If the role of football in war-torn Syria and women’s rights in Iran have anything in common, it is the struggle for unfettered access to stadiums.
Nonetheless, if the political ripples of the Iranian-Syrian encounter have any legs, it’s more likely to be the case in Iran than Syria.
The qualifier has taken the debate on women’s sporting rights to a new level by pushing it beyond an issue promoted primarily by activists into the political realm.
In Syria, memories of lost ones and the brutality of the Assad regime were never far away even as many opponents of the Al-Assad regime cheered the Syrian national team, aware that the president would use the match to his political advantage.
Beyond the deep scars of the brutal civil war, militant Syrian fans are already organising to counter government moves to control the sport politically.
The fans united successfully this summer to reject an attempt by authorities to identify members of the country’s various groups of ultras, hardcore, often politicised fans.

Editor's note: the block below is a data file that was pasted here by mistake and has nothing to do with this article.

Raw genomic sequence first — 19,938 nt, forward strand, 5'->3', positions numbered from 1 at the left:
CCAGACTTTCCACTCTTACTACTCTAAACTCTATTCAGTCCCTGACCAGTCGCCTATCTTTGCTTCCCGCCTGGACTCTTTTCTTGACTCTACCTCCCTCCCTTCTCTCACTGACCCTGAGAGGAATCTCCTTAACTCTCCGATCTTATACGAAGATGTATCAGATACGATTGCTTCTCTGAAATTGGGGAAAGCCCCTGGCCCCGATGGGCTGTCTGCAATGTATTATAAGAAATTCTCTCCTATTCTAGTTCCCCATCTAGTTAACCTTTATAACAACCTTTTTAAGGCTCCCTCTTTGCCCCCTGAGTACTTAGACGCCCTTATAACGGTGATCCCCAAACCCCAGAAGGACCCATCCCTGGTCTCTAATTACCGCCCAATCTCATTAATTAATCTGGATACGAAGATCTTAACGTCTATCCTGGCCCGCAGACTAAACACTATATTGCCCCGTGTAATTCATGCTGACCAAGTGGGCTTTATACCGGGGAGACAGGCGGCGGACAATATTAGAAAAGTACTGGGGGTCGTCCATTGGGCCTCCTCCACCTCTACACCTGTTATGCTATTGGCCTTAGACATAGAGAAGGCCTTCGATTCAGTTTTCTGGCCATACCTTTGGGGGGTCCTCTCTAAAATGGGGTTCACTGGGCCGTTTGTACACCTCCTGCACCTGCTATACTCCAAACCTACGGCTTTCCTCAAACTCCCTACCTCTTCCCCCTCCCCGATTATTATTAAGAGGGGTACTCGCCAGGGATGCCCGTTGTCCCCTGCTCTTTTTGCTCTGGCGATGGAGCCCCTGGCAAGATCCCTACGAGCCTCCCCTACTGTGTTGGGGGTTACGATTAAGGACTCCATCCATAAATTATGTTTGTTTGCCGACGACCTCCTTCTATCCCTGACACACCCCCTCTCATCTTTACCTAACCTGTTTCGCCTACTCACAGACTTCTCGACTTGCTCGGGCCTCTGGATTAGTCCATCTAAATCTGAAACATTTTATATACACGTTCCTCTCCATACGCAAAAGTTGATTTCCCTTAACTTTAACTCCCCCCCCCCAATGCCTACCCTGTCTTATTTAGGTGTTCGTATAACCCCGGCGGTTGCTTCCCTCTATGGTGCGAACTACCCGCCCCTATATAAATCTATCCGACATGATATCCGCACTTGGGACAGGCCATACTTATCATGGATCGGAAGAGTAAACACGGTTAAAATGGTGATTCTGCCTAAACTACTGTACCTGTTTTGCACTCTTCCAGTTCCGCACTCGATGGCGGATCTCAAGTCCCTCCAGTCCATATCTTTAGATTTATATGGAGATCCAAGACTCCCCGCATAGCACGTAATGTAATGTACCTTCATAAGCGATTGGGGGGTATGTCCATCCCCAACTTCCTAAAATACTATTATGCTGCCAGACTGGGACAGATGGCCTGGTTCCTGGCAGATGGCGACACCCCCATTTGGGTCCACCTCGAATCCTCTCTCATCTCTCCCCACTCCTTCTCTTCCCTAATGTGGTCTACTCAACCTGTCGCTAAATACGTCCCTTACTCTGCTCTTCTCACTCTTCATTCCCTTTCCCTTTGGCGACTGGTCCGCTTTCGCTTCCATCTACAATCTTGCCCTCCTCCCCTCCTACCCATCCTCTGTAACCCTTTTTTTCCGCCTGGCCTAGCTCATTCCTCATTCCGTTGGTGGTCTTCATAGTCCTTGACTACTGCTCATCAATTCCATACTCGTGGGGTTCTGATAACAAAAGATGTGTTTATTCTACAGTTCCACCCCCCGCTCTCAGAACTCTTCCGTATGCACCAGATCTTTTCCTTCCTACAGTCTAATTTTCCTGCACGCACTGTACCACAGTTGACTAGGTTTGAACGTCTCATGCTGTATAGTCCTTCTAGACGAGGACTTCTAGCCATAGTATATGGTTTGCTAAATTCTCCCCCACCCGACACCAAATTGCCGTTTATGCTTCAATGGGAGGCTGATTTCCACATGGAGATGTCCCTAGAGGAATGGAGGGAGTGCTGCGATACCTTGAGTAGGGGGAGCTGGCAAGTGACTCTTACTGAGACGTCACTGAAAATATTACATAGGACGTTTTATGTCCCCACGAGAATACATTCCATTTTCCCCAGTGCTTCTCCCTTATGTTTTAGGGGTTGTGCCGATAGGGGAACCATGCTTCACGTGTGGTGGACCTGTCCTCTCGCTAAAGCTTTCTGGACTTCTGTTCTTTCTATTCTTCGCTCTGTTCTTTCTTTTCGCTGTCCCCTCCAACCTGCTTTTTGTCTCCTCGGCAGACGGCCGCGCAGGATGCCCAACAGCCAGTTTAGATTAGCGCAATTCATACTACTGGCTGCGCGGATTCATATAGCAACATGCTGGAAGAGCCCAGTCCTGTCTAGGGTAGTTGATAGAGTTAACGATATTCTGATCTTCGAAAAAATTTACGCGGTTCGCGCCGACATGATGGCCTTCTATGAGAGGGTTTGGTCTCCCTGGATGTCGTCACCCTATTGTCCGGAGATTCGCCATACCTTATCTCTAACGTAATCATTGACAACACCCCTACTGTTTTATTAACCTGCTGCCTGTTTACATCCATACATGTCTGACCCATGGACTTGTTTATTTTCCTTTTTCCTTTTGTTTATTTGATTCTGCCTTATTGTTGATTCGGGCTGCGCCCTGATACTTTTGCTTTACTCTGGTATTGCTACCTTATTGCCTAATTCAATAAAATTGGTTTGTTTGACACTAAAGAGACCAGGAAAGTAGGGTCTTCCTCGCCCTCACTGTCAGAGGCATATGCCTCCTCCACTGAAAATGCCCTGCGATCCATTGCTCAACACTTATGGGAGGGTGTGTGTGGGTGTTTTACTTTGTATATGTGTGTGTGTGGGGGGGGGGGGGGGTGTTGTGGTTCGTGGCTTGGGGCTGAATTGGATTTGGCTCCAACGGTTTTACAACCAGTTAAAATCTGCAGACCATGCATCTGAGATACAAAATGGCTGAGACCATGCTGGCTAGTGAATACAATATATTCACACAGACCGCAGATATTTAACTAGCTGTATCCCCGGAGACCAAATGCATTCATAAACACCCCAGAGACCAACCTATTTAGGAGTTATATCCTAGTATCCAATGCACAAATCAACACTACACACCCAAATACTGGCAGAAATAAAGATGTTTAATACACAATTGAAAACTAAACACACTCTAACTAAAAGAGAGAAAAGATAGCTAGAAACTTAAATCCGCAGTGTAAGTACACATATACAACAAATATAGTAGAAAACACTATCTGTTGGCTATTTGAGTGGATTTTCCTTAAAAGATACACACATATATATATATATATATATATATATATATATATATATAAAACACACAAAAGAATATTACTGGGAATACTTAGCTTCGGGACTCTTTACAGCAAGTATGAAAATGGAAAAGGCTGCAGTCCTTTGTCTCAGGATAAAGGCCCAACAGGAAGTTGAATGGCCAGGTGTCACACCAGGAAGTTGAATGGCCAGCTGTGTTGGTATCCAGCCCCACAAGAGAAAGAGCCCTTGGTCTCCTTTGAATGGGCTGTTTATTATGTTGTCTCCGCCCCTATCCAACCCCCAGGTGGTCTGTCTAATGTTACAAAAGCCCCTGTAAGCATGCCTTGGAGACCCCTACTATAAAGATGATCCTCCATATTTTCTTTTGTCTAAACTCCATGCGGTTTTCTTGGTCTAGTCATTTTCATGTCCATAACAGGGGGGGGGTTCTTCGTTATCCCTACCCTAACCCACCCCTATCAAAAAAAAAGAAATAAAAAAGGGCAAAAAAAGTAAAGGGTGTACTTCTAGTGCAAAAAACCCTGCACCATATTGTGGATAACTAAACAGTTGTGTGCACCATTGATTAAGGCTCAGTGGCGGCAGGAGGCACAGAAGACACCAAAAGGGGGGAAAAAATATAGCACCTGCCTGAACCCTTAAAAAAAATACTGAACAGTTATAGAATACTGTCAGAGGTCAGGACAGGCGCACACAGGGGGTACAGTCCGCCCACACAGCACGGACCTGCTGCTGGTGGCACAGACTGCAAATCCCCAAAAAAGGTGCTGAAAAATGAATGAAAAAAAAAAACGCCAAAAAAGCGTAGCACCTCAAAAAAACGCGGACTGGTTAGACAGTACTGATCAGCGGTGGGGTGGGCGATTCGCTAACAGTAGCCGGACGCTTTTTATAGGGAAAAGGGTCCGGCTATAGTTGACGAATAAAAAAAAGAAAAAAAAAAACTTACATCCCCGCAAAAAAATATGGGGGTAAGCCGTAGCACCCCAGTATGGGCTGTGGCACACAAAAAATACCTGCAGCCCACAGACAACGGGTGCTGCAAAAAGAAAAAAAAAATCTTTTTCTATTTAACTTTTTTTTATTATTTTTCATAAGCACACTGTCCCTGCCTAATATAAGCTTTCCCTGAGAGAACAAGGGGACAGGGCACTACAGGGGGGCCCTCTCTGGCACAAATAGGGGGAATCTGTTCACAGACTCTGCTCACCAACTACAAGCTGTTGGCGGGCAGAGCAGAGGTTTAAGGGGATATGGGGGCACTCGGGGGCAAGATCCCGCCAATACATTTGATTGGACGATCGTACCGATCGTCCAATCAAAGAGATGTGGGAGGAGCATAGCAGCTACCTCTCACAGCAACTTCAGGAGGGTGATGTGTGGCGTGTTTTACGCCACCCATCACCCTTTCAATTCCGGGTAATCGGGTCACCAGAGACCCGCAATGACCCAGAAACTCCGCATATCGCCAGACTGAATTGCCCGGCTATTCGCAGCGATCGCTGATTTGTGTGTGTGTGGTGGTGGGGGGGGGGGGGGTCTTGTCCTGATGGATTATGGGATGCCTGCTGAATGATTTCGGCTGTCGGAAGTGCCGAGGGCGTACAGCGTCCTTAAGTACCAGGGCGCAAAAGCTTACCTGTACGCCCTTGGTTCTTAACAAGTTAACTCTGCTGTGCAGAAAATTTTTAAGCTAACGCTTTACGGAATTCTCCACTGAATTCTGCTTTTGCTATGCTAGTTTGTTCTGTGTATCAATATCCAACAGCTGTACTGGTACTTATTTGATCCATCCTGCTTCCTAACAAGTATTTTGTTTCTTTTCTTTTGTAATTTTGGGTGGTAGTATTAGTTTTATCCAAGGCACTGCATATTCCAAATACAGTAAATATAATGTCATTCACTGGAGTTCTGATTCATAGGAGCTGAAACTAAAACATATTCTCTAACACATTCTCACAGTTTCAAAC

Nadim Rami, a supporter of Syrian club Hutteen SC, said: “They wanted to control who is going inside the stadium and who is going out and why. The six ultras groups that are active in Syria now decided not to give them what they want.
“It is part of our right as ultras and as football fans to be there.”
Rami, a fan of Al Karama SC, added: “When I am in my place in the stadium and you are in another place, I hate you and you hate me. One hand is strong but two hands are stronger.
“So, why don’t we all stay together, make something, not just football, but something to help our country?”
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Dr James M Dorsey is a senior fellow at the S. Rajaratnam School of International Studies, co-director of the University of Würzburg’s Institute for Fan Culture, and the author of The Turbulent World of Middle East Soccer blog, a book with the same title, Comparative Political Transitions between Southeast Asia and the Middle East and North Africa, co-authored with Dr Teresita Cruz-Del Rosario and four forthcoming books, Shifting Sands, Essays on Sports and Politics in the Middle East and North Africa as well as The Gulf Crisis: Small States Battle It Out, Creating Frankenstein: The Saudi Export of Ultra-conservatism and China and the Middle East: Venturing into the Maelstrom